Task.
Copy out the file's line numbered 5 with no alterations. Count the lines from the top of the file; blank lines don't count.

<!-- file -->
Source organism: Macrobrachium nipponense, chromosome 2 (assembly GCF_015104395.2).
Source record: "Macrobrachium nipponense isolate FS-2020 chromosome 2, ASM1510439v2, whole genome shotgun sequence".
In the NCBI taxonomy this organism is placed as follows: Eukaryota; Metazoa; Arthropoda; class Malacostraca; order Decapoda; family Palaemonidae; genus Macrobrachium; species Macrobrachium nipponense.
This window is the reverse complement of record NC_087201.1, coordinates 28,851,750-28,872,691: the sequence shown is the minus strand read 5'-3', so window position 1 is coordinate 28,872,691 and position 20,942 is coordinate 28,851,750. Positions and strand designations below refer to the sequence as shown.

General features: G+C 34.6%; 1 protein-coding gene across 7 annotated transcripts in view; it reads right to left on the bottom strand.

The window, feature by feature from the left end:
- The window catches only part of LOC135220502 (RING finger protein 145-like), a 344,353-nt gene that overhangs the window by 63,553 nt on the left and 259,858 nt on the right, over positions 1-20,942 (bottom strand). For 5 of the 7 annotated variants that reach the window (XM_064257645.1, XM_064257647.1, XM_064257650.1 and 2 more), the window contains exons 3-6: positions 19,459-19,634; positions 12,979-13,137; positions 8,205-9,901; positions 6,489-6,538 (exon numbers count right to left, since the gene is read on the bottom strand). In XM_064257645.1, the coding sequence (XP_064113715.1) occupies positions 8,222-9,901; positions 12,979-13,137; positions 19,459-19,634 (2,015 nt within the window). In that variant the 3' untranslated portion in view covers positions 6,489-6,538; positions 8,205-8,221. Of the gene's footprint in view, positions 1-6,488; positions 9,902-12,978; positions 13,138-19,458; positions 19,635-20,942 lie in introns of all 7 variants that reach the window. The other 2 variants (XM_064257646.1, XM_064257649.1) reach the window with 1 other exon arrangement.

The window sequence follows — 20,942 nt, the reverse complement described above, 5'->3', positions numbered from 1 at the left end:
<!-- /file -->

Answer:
General features: G+C 34.6%; 1 protein-coding gene across 7 annotated transcripts in view; it reads right to left on the bottom strand.